A (Very) Brief, Gospel-Centered Defense Against the Problem of Evil

christ-on-the-cross-1587In brief, the classic problem of evil stands as the greatest, most persuasive, damning, and straightforward objection to the existence of God, especially the Christian one. The classic form dating back to Epicurus and retooled by David Hume runs something like this:

  1. If God exists he is all-good and all-powerful.
  2. If he is all-good he will want to remove evil from the world
  3. If he is all-powerful he can remove evil from the world.
  4. There is evil in the world.
  5. Therefore, God doesn’t exist, or he is not all-good, or all-powerful.

Straight-forward enough, right?

Still, in recent developments in the philosophy of religion, it has been noticed that the strict version just outlined can be evaded by pointing out that if God had a good enough reason to, he might allow evil to exist while being all-powerful and all-good. The skeptical rejoinder, then, is that there is no such reason forthcoming from believers to justify all of the apparently pointless evils we see in the world.

Now, while there’s a great deal of lengthy literature on the subject (some of which I’ve read) about the logical, evidential, and powerful existential forms of the argument, I’ve come to the conclusion that, in nuce, the outlines of a logically-intuitive, and even pastorally-comforting ,defense against the problem of evil are given to us in the simple Gospel story of the life, death, and resurrection of Jesus Christ itself.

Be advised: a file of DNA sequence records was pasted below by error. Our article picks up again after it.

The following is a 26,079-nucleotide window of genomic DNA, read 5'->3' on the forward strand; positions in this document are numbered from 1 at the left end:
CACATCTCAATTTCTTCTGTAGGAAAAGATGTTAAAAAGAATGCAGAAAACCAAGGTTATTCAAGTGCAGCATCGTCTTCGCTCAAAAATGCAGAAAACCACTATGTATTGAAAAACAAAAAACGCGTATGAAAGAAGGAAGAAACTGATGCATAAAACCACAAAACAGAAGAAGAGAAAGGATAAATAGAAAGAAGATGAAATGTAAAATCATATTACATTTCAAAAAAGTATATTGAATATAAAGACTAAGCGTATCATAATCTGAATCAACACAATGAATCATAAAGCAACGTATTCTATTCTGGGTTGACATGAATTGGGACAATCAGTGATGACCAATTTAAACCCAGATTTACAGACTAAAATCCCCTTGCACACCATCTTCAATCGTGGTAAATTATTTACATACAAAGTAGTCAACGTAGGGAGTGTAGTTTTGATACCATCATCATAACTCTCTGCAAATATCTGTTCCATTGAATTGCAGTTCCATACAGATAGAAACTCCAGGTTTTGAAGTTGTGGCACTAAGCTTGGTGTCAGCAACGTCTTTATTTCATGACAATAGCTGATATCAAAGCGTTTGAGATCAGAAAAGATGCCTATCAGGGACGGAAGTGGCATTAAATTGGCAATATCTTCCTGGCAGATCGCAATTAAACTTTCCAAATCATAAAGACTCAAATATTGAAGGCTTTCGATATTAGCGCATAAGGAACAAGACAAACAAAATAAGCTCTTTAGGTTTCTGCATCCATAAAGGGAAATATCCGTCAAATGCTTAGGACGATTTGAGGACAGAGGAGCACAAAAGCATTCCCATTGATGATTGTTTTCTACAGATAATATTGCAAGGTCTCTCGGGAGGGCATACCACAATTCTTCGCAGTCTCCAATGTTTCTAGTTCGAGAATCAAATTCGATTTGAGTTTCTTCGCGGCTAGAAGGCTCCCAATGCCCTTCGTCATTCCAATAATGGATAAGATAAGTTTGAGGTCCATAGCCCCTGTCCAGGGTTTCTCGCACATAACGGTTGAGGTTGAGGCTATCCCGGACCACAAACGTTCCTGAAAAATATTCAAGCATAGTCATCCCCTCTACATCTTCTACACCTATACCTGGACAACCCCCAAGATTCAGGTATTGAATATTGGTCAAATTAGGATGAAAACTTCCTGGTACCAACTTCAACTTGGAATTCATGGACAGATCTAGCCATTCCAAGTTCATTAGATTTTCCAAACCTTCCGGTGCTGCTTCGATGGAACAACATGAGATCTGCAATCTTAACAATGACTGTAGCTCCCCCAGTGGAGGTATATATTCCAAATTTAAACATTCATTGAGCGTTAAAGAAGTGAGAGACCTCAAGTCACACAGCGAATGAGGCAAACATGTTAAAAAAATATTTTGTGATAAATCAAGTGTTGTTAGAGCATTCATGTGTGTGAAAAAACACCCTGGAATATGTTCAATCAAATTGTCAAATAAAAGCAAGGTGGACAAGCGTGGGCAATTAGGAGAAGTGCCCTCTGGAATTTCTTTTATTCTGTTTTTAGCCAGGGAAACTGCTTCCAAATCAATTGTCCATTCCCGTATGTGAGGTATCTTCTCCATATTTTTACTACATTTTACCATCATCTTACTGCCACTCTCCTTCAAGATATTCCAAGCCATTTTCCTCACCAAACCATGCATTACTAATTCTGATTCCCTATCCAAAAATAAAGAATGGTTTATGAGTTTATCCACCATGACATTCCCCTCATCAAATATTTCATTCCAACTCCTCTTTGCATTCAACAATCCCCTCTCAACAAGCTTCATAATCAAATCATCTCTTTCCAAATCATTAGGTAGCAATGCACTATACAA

Note, this is not a theodicy--an explanation of why God allows evil to exist–it is only a defense, showing that it is logically possible for God and evil to exist. With that clarification made, here’s my attempt at a Gospel-centered defense against the problem of evil in a nutshell:

  1. If God raised Jesus Christ from the dead, I have good reason to believe both that he exists, and that he is unfathomably powerful.
  2. Furthermore, if he is good enough to send his only-begotten Son to die on behalf of a sinful, rebellious world he loves, he is unfathomably good.
  3. Next, if God is wise enough to use what is objectively the most horrifying, and initially apparently pointless, event in human history–the unjust murder of the Godman–for the salvation of the world, then it is entirely reasonable to trust he has a good enough reason for allowing the evil that he currently does.
  4. Finally, the death and resurrection of Jesus Christ are the promise that ultimately evil will be judged, removed, and made right.There is comfort and hope for the future.

All of these points could be filled out at length, of course; this is a nutshell–and a very small one at that.  And yet, it is enough to set us marveling at the way, once again, all of life’s deepest, most troubling questions find their answer in the Gospel of Jesus Christ.

Soli Deo Gloria